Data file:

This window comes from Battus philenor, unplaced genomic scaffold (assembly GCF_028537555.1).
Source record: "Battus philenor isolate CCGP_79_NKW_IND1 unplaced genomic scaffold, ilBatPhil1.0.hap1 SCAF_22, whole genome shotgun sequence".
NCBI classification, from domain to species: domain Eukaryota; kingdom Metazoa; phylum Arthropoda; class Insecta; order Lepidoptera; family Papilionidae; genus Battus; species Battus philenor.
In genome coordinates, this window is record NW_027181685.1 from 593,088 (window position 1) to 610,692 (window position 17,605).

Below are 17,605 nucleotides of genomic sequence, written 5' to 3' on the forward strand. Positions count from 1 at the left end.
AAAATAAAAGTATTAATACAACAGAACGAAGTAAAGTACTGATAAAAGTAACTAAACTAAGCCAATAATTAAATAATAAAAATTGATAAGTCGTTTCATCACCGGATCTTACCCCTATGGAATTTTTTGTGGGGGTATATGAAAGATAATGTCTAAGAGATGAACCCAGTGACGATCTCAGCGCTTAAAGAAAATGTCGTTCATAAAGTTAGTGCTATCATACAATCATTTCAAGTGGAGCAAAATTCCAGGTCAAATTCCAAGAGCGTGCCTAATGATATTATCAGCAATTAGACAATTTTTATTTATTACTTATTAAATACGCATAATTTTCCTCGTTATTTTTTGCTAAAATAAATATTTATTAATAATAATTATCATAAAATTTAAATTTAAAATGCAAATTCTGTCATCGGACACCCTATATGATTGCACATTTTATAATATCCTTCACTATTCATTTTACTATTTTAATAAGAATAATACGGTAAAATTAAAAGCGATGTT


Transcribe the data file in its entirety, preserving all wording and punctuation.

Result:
This window comes from Battus philenor, unplaced genomic scaffold (assembly GCF_028537555.1).
Source record: "Battus philenor isolate CCGP_79_NKW_IND1 unplaced genomic scaffold, ilBatPhil1.0.hap1 SCAF_22, whole genome shotgun sequence".
NCBI classification, from domain to species: domain Eukaryota; kingdom Metazoa; phylum Arthropoda; class Insecta; order Lepidoptera; family Papilionidae; genus Battus; species Battus philenor.
In genome coordinates, this window is record NW_027181685.1 from 593,088 (window position 1) to 610,692 (window position 17,605).

Below are 17,605 nucleotides of genomic sequence, written 5' to 3' on the forward strand. Positions count from 1 at the left end.
AAAATAAAAGTATTAATACAACAGAACGAAGTAAAGTACTGATAAAAGTAACTAAACTAAGCCAATAATTAAATAATAAAAATTGATAAGTCGTTTCATCACCGGATCTTACCCCTATGGAATTTTTTGTGGGGGTATATGAAAGATAATGTCTAAGAGATGAACCCAGTGACGATCTCAGCGCTTAAAGAAAATGTCGTTCATAAAGTTAGTGCTATCATACAATCATTTCAAGTGGAGCAAAATTCCAGGTCAAATTCCAAGAGCGTGCCTAATGATATTATCAGCAATTAGACAATTTTTATTTATTACTTATTAAATACGCATAATTTTCCTCGTTATTTTTTGCTAAAATAAATATTTATTAATAATAATTATCATAAAATTTAAATTTAAAATGCAAATTCTGTCATCGGACACCCTATATGATTGCACATTTTATAATATCCTTCACTATTCATTTTACTATTTTAATAAGAATAATACGGTAAAATTAAAAGCGATGTT